Reading started initial discussions with Nutanix just over a year ago, and rolled out a four-month proof of concept in collaboration with Dell. Then from January to May, the project effectively went on hold:
We had the usual public sector issues of getting funding.
During this time, the university used Nutanix’s Community Edition to build small clusters and hone the system to its exact requirements. By June, it had funding and the official cluster environment was in place.
To get the actual funding wasn’t complex once we actually put together the business case and showed how easy this tech would be. We didn’t need more operational money for staff because it was so easy to manage.
Since the Research Cloud’s launch, uptake has been “massive”, according to Kennedy. Three options are available to academics: a quota of CPU, memory and storage that the user is free to do whatever they wish with, plus a limited support model; a fully managed service where they get a VM for their own use; and a scheduled service, where they can make use of a fully managed box, but cannot have their own software installed onto it. These different options were crucial to meet the requirements of the different academic types, Kennedy said:
We’ve got some very intelligent people, computer scientists, meteorologists that know what they’re doing; we have the other academics that believe they know what they’re doing; and then you have the ones who say we don’t know what we’re doing. We offer a range of services. Everything goes through central IT, they just come and say we want some compute.
Quite often in higher education, once one person does it, everyone else is watching and then they follow behind. Higher Education is always quite ‘we’ve always done it this way, so we’re always going to do it this way’. I’m one of those people that’s happy to take the gamble. With research data to an extent you can take more of a gamble than with HR and finance data.
Thanks to the success of the project, the university is already starting to plan for the next step, which will be deploying Nutanix Calm to provide a hybrid cloud. This will enable the Research Cloud to scale using resources from Amazon, Azure and Google public cloud platforms.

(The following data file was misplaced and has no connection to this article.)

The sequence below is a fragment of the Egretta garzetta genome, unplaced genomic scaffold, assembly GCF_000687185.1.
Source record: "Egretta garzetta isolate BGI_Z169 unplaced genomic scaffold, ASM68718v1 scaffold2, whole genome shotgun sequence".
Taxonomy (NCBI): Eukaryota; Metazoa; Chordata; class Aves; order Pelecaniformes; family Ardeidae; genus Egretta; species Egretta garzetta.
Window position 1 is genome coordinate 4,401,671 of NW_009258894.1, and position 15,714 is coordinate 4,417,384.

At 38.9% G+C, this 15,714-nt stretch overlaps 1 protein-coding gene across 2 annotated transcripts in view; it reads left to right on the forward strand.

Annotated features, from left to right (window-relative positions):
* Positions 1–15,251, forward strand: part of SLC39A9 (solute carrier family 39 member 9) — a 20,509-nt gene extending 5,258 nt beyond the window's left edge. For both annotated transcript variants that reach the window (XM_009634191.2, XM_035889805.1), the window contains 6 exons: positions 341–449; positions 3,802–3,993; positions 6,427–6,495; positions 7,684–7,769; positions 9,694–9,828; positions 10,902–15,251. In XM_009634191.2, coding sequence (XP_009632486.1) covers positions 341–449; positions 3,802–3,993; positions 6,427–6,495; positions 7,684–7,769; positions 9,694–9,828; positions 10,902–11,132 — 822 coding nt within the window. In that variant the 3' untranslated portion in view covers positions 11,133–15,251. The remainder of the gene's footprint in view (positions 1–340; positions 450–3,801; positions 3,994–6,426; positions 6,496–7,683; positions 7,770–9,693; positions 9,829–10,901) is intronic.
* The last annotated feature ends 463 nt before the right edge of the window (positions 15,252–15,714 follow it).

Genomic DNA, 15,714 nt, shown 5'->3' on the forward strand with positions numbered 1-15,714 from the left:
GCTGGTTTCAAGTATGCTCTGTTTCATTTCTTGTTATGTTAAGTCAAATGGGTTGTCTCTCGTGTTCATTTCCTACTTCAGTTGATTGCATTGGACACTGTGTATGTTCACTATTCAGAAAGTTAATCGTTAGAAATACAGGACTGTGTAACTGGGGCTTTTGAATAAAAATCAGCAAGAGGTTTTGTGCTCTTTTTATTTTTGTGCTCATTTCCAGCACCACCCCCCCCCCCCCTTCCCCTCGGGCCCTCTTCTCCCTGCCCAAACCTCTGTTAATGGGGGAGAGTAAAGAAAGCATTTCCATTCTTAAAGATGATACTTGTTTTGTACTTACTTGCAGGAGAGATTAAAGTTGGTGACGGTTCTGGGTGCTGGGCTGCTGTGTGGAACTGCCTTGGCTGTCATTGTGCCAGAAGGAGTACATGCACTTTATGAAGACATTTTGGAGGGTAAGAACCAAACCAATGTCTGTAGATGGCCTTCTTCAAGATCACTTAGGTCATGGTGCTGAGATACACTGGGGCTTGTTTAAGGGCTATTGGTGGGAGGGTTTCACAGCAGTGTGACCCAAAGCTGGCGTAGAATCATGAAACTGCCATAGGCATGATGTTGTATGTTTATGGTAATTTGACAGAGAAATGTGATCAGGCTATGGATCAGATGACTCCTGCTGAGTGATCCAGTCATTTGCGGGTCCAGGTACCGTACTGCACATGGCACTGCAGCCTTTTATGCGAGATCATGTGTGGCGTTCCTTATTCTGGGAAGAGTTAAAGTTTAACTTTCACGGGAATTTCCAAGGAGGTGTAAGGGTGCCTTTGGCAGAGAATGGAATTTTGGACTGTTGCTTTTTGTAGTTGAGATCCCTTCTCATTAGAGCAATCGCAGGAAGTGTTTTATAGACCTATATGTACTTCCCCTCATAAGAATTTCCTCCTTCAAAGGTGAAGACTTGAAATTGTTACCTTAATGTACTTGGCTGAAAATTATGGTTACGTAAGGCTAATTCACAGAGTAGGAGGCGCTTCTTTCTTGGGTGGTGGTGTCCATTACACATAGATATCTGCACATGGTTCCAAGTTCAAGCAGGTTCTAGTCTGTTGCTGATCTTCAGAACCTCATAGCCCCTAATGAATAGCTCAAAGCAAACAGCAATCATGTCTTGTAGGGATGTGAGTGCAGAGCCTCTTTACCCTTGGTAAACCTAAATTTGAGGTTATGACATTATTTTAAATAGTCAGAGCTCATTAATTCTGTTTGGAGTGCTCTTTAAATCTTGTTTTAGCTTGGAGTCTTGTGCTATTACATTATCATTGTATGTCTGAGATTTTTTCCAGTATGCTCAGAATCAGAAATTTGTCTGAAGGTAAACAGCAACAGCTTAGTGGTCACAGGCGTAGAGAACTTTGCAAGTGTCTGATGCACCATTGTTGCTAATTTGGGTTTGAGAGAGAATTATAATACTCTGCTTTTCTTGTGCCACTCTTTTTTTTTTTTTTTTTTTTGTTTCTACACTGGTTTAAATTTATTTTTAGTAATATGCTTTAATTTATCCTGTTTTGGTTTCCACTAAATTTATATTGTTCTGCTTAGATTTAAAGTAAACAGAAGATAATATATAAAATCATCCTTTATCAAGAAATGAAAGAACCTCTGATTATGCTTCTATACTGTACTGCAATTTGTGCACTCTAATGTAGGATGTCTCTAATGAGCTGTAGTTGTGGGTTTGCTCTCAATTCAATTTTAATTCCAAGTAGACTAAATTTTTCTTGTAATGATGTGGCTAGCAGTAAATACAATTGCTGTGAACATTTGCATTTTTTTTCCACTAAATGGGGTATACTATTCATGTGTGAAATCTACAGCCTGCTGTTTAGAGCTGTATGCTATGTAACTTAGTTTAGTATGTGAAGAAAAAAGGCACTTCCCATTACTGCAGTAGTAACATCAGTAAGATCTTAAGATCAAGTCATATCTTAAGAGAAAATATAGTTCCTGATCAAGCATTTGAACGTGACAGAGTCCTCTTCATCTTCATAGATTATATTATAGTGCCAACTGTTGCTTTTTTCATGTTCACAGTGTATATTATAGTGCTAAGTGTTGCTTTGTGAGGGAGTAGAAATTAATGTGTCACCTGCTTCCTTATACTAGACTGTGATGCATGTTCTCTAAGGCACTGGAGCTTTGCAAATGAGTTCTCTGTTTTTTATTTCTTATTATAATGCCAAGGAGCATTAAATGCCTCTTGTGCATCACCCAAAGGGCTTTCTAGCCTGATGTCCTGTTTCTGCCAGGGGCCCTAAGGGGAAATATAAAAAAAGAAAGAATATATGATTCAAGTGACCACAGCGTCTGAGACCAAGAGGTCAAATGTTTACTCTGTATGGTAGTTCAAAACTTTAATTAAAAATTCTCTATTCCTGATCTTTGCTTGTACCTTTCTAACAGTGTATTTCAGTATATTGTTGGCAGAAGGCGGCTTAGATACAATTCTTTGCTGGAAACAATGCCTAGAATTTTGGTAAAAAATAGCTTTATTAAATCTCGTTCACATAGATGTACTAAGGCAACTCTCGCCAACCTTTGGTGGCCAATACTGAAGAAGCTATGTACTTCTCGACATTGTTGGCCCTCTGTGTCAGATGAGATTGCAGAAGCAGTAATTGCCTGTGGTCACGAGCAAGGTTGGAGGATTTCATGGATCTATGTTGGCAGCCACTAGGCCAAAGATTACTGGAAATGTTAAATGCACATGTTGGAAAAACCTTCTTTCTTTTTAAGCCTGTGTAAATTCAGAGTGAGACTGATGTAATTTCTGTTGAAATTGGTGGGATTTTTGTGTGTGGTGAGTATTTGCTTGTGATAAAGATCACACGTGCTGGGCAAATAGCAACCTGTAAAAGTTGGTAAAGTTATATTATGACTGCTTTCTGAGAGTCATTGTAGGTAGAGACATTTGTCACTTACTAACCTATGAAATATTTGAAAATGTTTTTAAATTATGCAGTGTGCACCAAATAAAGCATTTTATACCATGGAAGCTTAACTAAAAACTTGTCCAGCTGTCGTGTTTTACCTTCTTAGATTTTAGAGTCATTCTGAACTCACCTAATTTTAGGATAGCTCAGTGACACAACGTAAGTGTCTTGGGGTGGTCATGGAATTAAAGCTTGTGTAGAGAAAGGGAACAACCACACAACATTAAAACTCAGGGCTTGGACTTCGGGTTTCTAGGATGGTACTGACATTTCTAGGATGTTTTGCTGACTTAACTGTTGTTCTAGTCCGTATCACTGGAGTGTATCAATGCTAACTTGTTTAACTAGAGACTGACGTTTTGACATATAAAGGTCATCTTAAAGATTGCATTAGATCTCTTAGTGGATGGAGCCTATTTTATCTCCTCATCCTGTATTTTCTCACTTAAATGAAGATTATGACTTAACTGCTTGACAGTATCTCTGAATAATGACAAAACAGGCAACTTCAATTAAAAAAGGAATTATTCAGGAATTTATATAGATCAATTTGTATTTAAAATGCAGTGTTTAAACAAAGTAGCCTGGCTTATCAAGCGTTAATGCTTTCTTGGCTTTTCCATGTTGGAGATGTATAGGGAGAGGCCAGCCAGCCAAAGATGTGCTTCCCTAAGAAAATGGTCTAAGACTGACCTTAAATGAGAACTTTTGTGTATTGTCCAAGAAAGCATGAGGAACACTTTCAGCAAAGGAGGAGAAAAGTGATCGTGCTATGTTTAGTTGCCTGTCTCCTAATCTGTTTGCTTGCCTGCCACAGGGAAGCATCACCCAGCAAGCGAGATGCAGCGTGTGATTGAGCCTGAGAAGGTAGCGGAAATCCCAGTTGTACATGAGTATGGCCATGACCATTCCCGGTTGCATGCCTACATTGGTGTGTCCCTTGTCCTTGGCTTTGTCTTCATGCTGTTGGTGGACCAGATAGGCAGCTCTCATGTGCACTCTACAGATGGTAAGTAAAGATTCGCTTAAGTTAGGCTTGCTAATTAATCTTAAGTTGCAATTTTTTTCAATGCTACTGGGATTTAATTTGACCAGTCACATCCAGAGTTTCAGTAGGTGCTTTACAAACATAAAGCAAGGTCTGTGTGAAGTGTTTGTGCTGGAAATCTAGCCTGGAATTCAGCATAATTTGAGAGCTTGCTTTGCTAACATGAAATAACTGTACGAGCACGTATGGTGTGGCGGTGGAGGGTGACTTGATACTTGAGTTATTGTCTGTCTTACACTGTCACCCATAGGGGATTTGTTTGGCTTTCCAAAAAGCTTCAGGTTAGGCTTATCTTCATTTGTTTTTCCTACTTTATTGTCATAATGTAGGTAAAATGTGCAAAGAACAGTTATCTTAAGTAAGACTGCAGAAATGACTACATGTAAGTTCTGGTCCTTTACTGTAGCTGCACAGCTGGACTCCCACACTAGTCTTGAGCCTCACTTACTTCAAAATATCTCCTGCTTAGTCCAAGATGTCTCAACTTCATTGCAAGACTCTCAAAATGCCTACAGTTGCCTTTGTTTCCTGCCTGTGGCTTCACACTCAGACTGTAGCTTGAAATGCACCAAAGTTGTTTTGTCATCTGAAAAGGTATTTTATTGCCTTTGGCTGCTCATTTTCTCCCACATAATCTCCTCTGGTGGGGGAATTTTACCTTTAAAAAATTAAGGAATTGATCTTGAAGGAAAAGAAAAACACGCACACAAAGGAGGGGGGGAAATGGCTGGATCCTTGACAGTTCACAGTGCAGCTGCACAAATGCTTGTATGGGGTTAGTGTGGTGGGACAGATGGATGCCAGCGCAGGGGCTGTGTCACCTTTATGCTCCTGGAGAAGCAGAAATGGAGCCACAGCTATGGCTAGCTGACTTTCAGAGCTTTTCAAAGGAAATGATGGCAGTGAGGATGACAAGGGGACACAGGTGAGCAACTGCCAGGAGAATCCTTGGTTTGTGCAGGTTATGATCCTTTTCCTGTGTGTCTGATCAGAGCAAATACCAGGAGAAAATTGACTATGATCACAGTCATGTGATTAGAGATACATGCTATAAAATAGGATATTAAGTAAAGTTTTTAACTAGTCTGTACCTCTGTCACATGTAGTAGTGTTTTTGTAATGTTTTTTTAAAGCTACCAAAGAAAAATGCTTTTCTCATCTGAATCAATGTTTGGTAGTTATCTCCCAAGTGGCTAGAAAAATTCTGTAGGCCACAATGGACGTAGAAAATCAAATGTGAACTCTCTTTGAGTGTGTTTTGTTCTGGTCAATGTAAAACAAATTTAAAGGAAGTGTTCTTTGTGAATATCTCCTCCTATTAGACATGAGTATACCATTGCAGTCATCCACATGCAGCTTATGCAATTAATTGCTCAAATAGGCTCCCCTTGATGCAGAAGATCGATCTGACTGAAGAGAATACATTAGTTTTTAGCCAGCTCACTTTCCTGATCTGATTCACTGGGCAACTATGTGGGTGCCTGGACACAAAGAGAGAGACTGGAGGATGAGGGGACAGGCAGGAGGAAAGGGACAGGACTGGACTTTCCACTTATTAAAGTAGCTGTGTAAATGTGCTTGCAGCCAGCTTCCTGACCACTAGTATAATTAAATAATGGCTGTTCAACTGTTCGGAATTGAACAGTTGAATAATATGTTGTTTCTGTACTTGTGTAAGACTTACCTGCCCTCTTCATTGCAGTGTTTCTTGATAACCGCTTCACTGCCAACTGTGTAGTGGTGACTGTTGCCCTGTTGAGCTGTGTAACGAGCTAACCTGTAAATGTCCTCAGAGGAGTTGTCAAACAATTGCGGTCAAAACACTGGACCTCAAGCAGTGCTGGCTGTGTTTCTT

So if an academic needs 100 cores tomorrow, with all the will in the world, Dell won’t be able to deliver that in time. That way, we can burst into the public cloud, or use Amazon spot sales. It will be called Research Cloud Self-Service Portal 2.0.”
Ultimately, Kennedy believes the Research Cloud will increase the status and earnings of Reading University.
To get a research grant, you usually have to have done some research beforehand to prove that the concept works. We’re able to now offer a platform, where we can say for the next two weeks, you can use it for free, get your data that you need to prove it, then they can go to the research councils with the evidence to get the research income.
That will allow more and more income into the university and help our rankings, which is the ultimate goal of the university.
Kennedy also had a warning for other universities yet to embark on or finish their own digital transformation projects. Reading completed its own comprehensive three-year overhaul two years ago, where external consultants came in and gave advice on every area, including installing a brand new finance and HR system. But research was completely forgotten.
It was a big thing for the university, but nobody really knew why we were doing it but everyone was doing it. It was rushed. We got asked as management in IT to write down all the things that we wanted to do, and then we were given six months to deliver them all. IT projects never run that smoothly.
Now, two or three years after the big transformation was done, I’ve put my hand up and said can I have some money please to do it now, rather than when there was the frankly millions of pounds being spent on every widget you could imagine being installed everywhere.